Regional Fisheries Enforcement Gets Boost from ACP Fish II Initiative
The enforcement of fisheries laws is a major challenge all across the region, but a new initiative funded by the European Union (EU), through the ACP Fish II Program, promises to ensure that fisheries personnel, police, coast guard and other relevant enforcement authorities will be more adequately equipped to curb practices which threaten to undermine the sustainability of the fisheries sector and food security across the region.
Acting on a recommendation from the Caribbean Regional Fisheries Mechanism (CRFM), the ACP Fish II project has commissioned two regional experts: Dr. Winston McCalla of Jamaica and Ambassador Joseph Daven of Antigua, to build on the successes of the Organization of Eastern Caribbean States (OECS) by revamping and expanding two procedural manuals to cater to the demands of a broader regional regime envisioned in the Caribbean Community Common Fisheries Policy.
More specifically, the experts are working with CARIFORUM States to strengthen the capacity of their enforcement officers and agencies to conduct fisheries monitoring, control and surveillance (MCS) and to enforce fisheries law.
CRFM Executive Director, Milton Haughton, affirmed: "We want to strengthen their capacities so that they are more effective at prosecuting offenses against the Fisheries Act, and there are various types: There are Illegal Unreported and Unregulated activities that's done by local fishers; there are illegal activities that's done by foreign fishers - foreign fishers from within the Caribbean region, as well as foreign fishers from further off - the distant water fishing nations. We want to deal with the problem at all levels; however, a major weakness in the Caribbean region is the fact that our capacity is limited on the enforcement side, and very often offenses are not successful in the courts because the proper procedures are not followed.”
To address this enforcement lacuna, Dr. McCalla is leading the revision of the OECS Fisheries Prosecution Manual and the OECS Standard Operating Procedures Manual; both produced by the OECS in 1997. The draft regional documents -prepared with input from the countries - will be circulated across CARIFORUM States later this month for further feedback. McCalla explained that “...what is intended is really this: that with the updated manuals, we would strengthen the training of individuals—there would be common training for persons within the CARIFORUM; countries that have more advanced developments would share that with others—and that the training mechanism will become more consistent throughout the region. So we'd hope that the enforcement mechanisms will be strengthened, because without enforcement the laws become meaningless. And that is the heartland of the project."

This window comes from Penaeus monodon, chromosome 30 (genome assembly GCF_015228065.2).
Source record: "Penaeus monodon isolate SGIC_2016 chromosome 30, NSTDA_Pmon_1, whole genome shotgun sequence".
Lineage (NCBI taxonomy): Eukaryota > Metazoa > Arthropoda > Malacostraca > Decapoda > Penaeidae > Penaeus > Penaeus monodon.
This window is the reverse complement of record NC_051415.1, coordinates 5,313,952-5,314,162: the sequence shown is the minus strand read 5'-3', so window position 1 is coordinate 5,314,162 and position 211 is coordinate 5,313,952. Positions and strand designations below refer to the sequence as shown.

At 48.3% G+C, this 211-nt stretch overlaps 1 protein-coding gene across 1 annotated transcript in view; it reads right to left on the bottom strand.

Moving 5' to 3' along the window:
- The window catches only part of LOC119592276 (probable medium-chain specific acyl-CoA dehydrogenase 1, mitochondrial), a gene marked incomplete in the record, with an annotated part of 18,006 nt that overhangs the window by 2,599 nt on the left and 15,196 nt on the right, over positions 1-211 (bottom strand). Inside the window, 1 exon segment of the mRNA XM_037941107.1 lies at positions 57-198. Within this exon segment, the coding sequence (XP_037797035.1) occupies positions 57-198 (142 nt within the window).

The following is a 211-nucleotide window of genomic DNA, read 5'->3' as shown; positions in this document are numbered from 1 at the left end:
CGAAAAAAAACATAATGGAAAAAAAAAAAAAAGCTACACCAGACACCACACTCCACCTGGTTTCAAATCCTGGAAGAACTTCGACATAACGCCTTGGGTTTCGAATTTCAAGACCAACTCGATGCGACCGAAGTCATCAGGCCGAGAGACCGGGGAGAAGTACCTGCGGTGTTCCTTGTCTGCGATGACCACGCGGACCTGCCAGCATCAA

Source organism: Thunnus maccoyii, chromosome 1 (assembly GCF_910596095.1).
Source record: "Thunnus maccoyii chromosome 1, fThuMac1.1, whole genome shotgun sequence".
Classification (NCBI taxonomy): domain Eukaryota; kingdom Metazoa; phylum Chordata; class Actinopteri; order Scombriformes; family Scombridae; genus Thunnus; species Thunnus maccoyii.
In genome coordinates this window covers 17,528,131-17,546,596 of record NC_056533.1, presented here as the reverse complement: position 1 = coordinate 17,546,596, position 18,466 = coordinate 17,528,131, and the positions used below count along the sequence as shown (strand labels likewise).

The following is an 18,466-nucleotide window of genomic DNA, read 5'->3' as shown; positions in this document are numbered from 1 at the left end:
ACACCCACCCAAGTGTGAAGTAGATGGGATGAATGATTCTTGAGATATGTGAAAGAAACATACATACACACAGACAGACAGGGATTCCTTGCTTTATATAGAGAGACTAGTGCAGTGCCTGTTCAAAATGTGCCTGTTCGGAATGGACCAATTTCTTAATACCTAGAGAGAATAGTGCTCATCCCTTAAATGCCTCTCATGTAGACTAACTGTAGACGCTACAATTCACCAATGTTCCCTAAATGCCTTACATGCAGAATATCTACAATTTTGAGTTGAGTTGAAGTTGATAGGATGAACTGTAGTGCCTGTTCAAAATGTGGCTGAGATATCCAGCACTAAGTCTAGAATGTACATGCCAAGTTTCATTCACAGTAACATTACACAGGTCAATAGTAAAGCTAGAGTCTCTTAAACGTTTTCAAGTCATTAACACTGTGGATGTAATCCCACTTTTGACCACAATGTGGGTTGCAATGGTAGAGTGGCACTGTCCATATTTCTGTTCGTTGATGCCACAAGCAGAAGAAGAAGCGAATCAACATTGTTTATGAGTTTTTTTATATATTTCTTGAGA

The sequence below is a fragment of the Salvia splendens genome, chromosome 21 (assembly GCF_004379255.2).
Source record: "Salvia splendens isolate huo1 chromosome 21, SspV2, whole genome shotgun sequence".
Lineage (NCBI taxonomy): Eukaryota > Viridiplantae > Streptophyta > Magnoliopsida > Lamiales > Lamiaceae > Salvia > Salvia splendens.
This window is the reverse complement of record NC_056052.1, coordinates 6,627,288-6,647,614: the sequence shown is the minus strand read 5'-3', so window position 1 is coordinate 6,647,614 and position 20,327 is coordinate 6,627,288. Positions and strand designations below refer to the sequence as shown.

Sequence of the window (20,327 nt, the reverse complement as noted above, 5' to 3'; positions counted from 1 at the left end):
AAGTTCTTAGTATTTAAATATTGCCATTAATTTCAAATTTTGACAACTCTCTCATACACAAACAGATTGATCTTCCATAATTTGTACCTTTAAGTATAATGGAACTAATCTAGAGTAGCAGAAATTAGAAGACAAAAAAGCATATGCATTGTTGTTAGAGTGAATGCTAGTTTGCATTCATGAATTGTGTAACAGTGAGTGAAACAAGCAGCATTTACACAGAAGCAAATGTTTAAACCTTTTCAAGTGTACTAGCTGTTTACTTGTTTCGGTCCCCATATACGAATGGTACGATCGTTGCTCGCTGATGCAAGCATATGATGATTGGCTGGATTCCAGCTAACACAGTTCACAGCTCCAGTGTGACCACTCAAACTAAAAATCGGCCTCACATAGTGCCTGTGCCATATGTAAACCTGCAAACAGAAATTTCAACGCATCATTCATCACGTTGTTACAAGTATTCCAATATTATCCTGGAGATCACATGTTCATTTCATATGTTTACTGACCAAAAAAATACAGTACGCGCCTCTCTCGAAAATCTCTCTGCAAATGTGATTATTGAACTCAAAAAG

Elaborating on the scope of the enforcement project, Haughton said, "It will address the issue of organizing the surveillance system, it will address issues of how you approach a suspect, how you board a vessel, how you record your information, how you collect your evidence, how you secure your evidence, how you keep your records and so on. It will cover everything, right through to action at the court level."
Belize is one of the CARIFORUM States that will benefit from the ACP Fish II project to upgrade and expand the prosecution manuals. Hampton Gamboa, supervisor of the Conservation Compliance Unit of the Belize Fisheries Department, sees this initiative as timely, since Belize is launching into cutting-edge surveillance technology with the planned introduction of unmanned aerial vehicles called conservation drones.
The robotic drone will assist Belize authorities a lot on what is required within the enforcement manual, offset a lot of expenses, allow them to be more vigilant and have more presence of problematic areas and help curb a lot of illegal activity. Once this manual and the drones are incorporated it is expected that Belize will see tremendous growth in terms of enforcement as well as holding people accountable, especially those who refuse to accept that the seasons are closed and are out doing illegal activities.
According to ConservationDrones.org, the low-cost unmanned aerial vehicles could be used for surveying wildlife; monitoring and mapping terrestrial and aquatic ecosystems; and supporting the enforcement of protected areas.
The drones can fly autonomously or they can be manned from the ground. They run flights of 30 minutes to over an hour, over a range of 30 km to over 50 km, while acquiring high resolution photographs and high definition video footage. They are also able to produce geo-rectified 2D photo-mosaics and 3D Digital Surface Models of surveyed areas, the Conservation Drone proponents say.
In the Belize context, the conservation drones are primarily being considered to combat IUU fishing in the face of escalating costs for manpower and fuel. Fisheries authorities say that the cost of operation of a patrol vessel is exorbitant.
The ACP Fish II Program, in operation since 2009, is nearing completion, and it expects to have 193 projects - including this latest effort to boost the region's enforcement capacity - implemented before the end of November 2013.
More information on the ACP FISH II Program